VA’s commitment to diversity allows employees to be themselves, serve honestly

LGBTpridemonthServing with pride can be interpreted in a variety of ways to different people. Some serve proudly as Veterans taking care of Veterans. Others serve proudly as friends, family and supporters of our nation’s heroes. Many take care of Veterans proudly (such as women, African Americans, members of the LGBT community, or persons with disabilities); our differences make us strong and our solid commitment to serve Veterans joins us together.

I began working at VA directly out of college as a Veterans service representative at the Des Moines Regional Office. When I started, I wasn’t “out” because I thought letting my true and honest identity show would be difficult to overcome in the workplace and make serving our Veterans more of a challenge. I was dead wrong.

Instead, I noticed VA was a place where differences were embraced and celebrated. Judgments were based less on the color of your skin, your disabilities or sexual orientation and more on the many benefits I brought to the organization. I still remember during my first week at VA, being surprised that one of my co-workers had a picture of her and her girlfriend in her cubicle. How could she do this without fear of retaliation? What did it mean for her career goals? Would she suffer any consequences from being herself? These questions and many more danced through my head.

For the first couple years, I observed my co-worker and learned from her ability to accept herself and continue to serve proudly in whatever task she was given. By her actions, she helped me feel a little more at home, which allowed me to see that wearing a mask would only hurt my ability to serve Veterans in the best way I could.

VA’s commitment to diversity has allowed my co-worker to thrive and permitted me to be myself. Since coming out many years ago, I’ve now had the opportunity to speak openly and honestly with many straight and gay Veterans and help them with specific needs. I’m proud to be serving VA at a time in history where your ability to succeed in your career is not based on sexual orientation but your commitment to our nations Veterans. It has been an honor serving as the co-chair of the 2014 LGBT VACO Planning Committee and I look forward to a successful and worthwhile event!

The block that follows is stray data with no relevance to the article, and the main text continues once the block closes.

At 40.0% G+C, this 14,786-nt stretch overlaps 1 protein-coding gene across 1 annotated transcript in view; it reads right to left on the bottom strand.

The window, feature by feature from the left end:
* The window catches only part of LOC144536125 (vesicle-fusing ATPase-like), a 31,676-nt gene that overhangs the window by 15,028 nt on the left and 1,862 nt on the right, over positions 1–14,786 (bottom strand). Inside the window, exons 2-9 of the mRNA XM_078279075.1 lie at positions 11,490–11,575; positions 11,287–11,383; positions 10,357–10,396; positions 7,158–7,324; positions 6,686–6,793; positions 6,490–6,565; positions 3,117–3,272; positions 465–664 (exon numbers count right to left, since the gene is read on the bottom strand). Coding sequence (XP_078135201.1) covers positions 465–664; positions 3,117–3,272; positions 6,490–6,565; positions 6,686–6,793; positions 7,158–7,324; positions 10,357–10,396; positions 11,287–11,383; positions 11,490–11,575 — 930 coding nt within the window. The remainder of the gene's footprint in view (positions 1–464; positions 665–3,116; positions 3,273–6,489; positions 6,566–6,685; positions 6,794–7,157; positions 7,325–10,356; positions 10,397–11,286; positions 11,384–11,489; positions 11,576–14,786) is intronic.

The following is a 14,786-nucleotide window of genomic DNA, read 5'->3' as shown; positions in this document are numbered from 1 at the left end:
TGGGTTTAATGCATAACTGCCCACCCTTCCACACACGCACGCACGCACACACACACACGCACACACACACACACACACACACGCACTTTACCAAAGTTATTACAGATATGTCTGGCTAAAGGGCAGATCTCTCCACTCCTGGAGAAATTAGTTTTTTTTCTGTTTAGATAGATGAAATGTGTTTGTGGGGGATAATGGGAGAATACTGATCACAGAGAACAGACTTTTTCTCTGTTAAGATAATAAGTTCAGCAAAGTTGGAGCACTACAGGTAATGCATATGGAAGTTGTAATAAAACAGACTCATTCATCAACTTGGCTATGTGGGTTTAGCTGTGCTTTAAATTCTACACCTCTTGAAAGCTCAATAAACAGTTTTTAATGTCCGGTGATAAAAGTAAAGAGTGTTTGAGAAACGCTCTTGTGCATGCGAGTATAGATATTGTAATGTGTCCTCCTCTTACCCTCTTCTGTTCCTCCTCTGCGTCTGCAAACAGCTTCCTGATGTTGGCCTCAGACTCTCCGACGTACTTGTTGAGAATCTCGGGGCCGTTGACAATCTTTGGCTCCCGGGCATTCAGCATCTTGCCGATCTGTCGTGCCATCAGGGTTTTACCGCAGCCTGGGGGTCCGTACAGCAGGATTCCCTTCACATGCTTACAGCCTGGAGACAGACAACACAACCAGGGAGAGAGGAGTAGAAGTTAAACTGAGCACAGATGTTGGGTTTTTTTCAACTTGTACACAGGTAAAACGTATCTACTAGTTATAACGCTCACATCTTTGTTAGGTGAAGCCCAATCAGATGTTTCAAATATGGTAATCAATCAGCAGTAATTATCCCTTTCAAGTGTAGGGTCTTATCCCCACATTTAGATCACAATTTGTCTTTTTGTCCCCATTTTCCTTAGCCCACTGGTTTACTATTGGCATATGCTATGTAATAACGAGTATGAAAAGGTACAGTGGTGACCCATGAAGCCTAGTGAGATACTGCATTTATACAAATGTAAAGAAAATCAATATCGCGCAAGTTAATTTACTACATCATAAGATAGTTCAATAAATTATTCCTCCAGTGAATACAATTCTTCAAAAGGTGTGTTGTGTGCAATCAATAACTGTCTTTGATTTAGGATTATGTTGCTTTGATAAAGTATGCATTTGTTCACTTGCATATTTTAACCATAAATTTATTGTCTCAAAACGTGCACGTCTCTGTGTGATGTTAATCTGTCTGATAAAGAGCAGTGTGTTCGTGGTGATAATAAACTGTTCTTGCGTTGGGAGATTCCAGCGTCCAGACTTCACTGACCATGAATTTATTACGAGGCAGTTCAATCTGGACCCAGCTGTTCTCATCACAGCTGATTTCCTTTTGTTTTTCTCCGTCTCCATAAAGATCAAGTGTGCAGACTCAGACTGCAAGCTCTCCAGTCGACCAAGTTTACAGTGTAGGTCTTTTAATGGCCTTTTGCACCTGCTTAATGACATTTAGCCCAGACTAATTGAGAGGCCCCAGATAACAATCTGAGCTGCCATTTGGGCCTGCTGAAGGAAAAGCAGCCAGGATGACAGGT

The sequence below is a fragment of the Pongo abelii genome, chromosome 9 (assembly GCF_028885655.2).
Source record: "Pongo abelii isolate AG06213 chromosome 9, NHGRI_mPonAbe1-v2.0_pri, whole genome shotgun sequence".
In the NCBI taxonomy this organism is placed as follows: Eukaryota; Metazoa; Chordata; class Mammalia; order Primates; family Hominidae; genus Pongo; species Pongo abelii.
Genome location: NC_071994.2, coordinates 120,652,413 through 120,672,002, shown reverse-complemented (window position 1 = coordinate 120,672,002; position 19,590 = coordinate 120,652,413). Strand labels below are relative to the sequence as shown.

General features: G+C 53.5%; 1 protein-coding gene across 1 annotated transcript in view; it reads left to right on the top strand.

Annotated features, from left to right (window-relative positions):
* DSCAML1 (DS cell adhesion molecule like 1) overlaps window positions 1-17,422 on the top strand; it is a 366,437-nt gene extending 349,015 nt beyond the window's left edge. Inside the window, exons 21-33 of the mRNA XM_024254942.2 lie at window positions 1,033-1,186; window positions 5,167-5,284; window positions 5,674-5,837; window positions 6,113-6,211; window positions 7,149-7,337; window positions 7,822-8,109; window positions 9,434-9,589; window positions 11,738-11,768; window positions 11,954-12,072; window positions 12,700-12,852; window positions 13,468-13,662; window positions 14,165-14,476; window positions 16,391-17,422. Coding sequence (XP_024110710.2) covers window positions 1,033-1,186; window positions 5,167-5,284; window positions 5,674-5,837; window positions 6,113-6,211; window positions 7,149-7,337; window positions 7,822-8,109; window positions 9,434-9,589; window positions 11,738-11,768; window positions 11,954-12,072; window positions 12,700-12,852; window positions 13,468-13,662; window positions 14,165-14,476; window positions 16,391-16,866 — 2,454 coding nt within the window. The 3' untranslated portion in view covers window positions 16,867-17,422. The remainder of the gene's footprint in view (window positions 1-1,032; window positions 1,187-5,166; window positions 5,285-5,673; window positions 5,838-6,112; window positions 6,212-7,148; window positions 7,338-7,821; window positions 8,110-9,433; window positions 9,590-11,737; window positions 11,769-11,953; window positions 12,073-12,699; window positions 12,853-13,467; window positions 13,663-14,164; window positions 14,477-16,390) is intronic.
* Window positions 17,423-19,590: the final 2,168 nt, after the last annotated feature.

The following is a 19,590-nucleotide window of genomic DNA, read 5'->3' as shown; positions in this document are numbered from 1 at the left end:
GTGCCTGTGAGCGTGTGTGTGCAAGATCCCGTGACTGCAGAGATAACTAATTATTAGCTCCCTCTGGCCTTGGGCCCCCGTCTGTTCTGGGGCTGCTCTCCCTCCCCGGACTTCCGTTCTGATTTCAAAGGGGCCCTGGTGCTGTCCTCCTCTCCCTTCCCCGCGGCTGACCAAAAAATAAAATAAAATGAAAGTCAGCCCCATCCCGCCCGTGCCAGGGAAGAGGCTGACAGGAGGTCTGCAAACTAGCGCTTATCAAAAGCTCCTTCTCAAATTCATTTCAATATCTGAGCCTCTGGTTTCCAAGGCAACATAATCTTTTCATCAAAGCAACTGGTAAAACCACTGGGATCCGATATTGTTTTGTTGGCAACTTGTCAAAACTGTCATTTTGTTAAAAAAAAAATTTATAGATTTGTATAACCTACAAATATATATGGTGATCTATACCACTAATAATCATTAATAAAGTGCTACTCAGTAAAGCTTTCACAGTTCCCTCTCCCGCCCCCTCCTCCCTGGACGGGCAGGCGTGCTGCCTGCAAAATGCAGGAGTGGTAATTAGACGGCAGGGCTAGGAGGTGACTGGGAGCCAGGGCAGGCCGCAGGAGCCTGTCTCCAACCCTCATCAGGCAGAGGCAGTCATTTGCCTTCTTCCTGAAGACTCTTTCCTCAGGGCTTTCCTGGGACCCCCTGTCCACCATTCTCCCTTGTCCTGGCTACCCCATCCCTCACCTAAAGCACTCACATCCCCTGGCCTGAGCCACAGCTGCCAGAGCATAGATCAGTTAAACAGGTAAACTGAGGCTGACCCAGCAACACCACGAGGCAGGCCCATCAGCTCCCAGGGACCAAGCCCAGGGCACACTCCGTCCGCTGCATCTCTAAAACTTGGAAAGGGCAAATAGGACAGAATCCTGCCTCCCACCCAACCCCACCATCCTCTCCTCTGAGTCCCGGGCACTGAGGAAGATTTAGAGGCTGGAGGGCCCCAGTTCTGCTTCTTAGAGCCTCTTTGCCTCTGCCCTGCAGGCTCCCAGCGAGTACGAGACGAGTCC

fiaccobwfrRyan Fiacco is a management and program analyst for the Veterans Benefits Administration’s  education service, strategy and legislative development office.

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8 Comments to “VA’s commitment to diversity allows employees to be themselves, serve honestly”

  1. Dan F says:

    I would much rather the VA have a commitment to veterans, specifically the health care and claims process.

    • Debra King says:

      Dan: I totally agree with you on that subject matter. A lot of veterans has truly been let down and suffered due to the lack of competent service from the VA.

  2. Charles says:

    With thousands of hurting veterans waiting on action by the VA I am personally far more concerned about them than I am your diversity. Isn’t that already the law of the land or is it like the promise of medical care made to those whose bodies have been sacrificed in service of the country who can’t get what has been earned.

  3. Ron says:

    Thank you for sharing your story and your vision, Ryan.

  4. Bruce says:

    Nice piece, Ryan. VA is lucky to have you!!!

  5. Jerry says:

    We’ve got time to mess around with this ridiculous diversity (RACISM) crap and not take care of Veterans?

  6. sarah says:

    I wish that the VA were actually dedicated to people with disabilities. I am a disabled veteran. I worked for the VA and had ask for reasonable accommodation to work part time because it was too painful to work full time. It was denied. I am now unemployed as a result. Perhaps you could develop a program that would allow veterans to work part-time. Most postings on USA jobs is full time only.

  7. Danny says:

    you know I have tried to be open minded I’ve read enough about this gay lesbian transgender month. How come nobody has said anything about this being PTSD awareness month? Are the gays and lesbians more important than those of us that have served our country?I did read the gentleman’s article about PTSD and I did make a comment about the article and I read and made a nice comment about the lady that has a program analyst that is gay. Can we now drop it! How come nobody has written about PTSD awareness?it seems to me that VA is more concerned about being socially acceptable and getting their big bonuses then they are about helping those of us that serve our country. I realize many gay and lesbian people have served their country and I give them the kudos they deserve. I will be so glad when this month is over and we no longer have to listen to them get their pat on the back.